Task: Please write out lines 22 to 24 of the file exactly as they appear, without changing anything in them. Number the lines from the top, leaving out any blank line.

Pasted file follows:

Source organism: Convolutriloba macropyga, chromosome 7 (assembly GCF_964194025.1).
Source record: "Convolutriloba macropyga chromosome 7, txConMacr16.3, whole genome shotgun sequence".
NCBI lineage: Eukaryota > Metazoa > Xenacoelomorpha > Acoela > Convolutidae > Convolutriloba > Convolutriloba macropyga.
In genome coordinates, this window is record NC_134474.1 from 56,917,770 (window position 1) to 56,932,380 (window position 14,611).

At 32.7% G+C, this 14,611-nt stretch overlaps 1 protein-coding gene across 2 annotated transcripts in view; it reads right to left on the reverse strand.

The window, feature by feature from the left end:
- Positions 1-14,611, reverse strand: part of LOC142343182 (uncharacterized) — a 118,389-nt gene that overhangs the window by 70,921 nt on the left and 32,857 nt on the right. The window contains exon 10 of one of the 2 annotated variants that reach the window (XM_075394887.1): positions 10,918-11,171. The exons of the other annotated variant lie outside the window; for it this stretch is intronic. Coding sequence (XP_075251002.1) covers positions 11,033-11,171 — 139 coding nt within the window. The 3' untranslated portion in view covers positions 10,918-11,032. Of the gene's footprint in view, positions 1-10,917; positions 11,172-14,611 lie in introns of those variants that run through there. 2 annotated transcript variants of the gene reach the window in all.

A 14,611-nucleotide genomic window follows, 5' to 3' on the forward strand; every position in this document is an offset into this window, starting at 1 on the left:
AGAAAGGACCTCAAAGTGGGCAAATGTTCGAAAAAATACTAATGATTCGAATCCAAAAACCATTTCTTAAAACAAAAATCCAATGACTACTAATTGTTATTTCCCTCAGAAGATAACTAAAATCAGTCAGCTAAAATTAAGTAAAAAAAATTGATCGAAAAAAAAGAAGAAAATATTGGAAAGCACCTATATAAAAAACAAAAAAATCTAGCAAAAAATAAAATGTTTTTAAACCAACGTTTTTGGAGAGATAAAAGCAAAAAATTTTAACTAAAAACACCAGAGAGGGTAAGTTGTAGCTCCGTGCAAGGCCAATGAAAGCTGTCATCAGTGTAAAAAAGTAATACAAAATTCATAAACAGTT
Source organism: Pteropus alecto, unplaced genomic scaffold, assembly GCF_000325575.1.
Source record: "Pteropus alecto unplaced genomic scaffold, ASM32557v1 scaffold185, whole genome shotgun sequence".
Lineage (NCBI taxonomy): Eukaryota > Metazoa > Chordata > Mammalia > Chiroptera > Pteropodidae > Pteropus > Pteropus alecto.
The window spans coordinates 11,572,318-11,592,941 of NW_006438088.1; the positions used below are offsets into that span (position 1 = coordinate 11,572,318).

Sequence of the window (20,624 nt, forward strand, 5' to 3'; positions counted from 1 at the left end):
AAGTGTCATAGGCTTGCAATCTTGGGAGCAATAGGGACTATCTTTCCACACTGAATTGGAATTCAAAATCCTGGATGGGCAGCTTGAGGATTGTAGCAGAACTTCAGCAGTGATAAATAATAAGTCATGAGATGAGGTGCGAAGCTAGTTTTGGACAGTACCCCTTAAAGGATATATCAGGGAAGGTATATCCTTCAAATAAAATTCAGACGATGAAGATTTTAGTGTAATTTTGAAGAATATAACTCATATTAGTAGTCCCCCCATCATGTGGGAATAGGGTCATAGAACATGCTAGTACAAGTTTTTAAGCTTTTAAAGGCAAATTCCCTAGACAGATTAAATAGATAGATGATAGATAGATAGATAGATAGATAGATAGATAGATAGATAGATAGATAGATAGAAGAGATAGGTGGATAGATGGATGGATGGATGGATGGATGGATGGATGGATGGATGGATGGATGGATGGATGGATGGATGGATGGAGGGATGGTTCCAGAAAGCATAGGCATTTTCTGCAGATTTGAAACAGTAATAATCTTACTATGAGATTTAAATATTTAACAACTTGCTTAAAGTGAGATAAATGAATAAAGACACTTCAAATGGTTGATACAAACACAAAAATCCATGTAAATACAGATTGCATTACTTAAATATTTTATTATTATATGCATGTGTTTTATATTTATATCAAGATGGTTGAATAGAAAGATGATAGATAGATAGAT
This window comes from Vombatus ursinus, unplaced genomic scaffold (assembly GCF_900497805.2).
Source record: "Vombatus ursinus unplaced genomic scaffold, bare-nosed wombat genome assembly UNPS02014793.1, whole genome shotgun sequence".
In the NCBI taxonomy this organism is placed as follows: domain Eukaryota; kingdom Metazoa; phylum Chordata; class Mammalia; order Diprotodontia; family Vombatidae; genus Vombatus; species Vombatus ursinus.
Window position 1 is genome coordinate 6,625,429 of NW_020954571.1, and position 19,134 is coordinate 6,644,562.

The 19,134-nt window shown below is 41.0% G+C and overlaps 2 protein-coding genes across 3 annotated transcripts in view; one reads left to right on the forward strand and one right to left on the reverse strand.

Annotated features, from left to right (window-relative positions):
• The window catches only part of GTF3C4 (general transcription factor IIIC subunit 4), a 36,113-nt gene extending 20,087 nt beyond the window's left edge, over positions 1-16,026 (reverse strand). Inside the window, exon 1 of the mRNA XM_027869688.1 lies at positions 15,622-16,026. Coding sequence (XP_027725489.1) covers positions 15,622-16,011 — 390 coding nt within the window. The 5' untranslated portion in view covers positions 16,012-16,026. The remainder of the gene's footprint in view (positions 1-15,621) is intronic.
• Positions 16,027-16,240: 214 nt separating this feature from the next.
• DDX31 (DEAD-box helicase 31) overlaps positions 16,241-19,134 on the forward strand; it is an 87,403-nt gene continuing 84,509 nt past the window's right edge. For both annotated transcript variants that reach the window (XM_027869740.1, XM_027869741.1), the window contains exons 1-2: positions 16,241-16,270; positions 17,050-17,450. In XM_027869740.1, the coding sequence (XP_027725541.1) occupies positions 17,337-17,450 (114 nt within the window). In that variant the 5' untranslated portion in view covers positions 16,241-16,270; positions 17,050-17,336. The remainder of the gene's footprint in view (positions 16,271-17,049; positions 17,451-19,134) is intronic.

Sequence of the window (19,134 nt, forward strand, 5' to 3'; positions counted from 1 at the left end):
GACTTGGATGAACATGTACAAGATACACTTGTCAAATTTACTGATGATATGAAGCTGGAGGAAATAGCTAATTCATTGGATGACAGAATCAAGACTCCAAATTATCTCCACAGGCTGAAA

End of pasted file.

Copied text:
• The window catches only part of GTF3C4 (general transcription factor IIIC subunit 4), a 36,113-nt gene extending 20,087 nt beyond the window's left edge, over positions 1-16,026 (reverse strand). Inside the window, exon 1 of the mRNA XM_027869688.1 lies at positions 15,622-16,026. Coding sequence (XP_027725489.1) covers positions 15,622-16,011 — 390 coding nt within the window. The 5' untranslated portion in view covers positions 16,012-16,026. The remainder of the gene's footprint in view (positions 1-15,621) is intronic.
• Positions 16,027-16,240: 214 nt separating this feature from the next.
• DDX31 (DEAD-box helicase 31) overlaps positions 16,241-19,134 on the forward strand; it is an 87,403-nt gene continuing 84,509 nt past the window's right edge. For both annotated transcript variants that reach the window (XM_027869740.1, XM_027869741.1), the window contains exons 1-2: positions 16,241-16,270; positions 17,050-17,450. In XM_027869740.1, the coding sequence (XP_027725541.1) occupies positions 17,337-17,450 (114 nt within the window). In that variant the 5' untranslated portion in view covers positions 16,241-16,270; positions 17,050-17,336. The remainder of the gene's footprint in view (positions 16,271-17,049; positions 17,451-19,134) is intronic.